In order not to slide (and fall) during your run in the rain, the bottom of your running shoes should have grooves on their soles that are deeper than one millimeter. They allow water to run through them and also help the shoes get a better grip on the surface.
Waterproof shoes or not?
If you want to keep your feet drier, you might want to wear shoes that contain a waterproof fabric like Gore-Tex. Most running shoes feature mesh to let your feet breathe, and those shoes are not waterproof. If your are a road runner waterproof shoes seem like an obvious choice for a run in the rain as a waterproof shoe can go a long way in keeping your feet dry. But if you’re a trail runner, you’re probably not better off wearing waterproof shoes. You’ll more than likely step into giant puddles or small creeks, which will lead water into your shoes. That water inside your waterproof shoe won’t find a way out.
Get some lubricants
Think about adding some lubricant to areas like where your socks end on your ankles, under your armpits, and on your bra straps. Nothing ends a run quicker than blisters or raw skin. Use a moisturizing cream to keep the skin smooth and hydrated. Before running, you could apply some Vaseline on problem areas. Don’t overdo it with the grease on your feet, as too much lubricants can allow your foot to slide in your shoes
Put on a cap
Hats or caps are very helpful to keep some rain out of your eyes, making it easier to see, especially if you wear contacts.
Seal your electronics
To keep your phone or other electronics safe while running in the rain, wear workout gear that has inside pockets for your devices. But in pouring rain those pockets might not keep electronics completely dry, you might also consider waterproof case or simply in a plastic Ziploc bag.
When it’s raining, it gets darker and more difficult for drivers to see you. The wet and slippery roads make it hard for vehicles to stop quickly. Wear neon sportswear or items with reflective patches or LED lights. I can highly recommend the multifunctional Flipbelt.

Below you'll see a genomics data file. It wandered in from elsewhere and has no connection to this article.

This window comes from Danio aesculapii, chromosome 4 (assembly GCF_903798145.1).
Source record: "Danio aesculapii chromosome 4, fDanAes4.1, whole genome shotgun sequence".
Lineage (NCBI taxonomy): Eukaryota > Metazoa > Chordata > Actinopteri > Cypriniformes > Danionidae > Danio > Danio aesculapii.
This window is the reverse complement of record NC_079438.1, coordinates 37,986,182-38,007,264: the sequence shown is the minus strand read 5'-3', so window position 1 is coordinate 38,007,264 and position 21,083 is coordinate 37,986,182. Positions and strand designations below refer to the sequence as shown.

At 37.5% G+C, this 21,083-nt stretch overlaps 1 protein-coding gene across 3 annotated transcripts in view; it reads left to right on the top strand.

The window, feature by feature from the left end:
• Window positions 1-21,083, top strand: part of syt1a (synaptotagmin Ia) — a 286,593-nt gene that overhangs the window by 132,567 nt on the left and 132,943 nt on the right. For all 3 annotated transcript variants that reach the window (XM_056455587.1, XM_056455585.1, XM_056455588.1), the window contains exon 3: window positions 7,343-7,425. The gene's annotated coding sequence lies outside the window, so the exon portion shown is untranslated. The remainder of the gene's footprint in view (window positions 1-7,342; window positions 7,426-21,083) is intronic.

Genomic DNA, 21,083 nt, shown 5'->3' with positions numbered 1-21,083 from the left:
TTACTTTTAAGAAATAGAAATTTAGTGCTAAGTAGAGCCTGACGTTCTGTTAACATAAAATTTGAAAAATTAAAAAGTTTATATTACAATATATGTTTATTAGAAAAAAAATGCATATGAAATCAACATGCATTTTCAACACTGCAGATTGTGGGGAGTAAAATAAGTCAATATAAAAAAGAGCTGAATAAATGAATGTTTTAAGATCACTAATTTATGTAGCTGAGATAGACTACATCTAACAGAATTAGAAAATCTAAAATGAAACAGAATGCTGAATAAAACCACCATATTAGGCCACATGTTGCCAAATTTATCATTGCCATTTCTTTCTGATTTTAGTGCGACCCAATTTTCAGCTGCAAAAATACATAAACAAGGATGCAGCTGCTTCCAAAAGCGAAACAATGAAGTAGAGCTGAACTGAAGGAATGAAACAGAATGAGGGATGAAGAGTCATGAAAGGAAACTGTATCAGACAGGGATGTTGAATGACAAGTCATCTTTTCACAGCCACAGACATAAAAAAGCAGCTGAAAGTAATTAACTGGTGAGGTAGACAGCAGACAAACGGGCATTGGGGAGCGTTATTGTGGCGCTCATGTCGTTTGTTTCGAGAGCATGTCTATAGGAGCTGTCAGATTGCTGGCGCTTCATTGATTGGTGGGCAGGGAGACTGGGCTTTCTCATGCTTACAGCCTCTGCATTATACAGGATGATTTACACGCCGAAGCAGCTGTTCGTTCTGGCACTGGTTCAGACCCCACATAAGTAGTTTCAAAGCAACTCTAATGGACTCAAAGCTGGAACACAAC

Modify your running speed and form
A rainy-day run is probably not the best time to work on sprint intervals. That kind of training on a slippery road can put you at higher risk for injury. You’d better change your schedule and work on endurance instead as the rain provides more resistance.
Also, modify your stride length on a wet road. Taking quicker, shorter strides than you are used to will reduce the amount of time your feet touch the slippery surface. This decreases the risk of wiping out. Finally, watch out for the deeper puddles to avoid injuries.
When it’s thunderstorm with lightning it’s better to stay inside. But also when it’s very windy and rainy, as your body can cool down really quickly. And although running against the resistance of the wind can be fun and challenging for some, you shouldn’t attempt the run if the wind gusts are becoming unsafe.
In these cases it’s probably best to use a treadmill instead, do some strengthening exercises in the gym or wait until the storm clears.
I hope you like this article and finds my tips for running in the rain useful. Learn to embrace autumn runs and don’t let the rain get your down! Just remember: if you’ll wait for the perfect conditions, you will never get anything done! Please leave your questions, tips or comments below or send me an e-mail at Angelique@morefun2run.com and I will get back to you.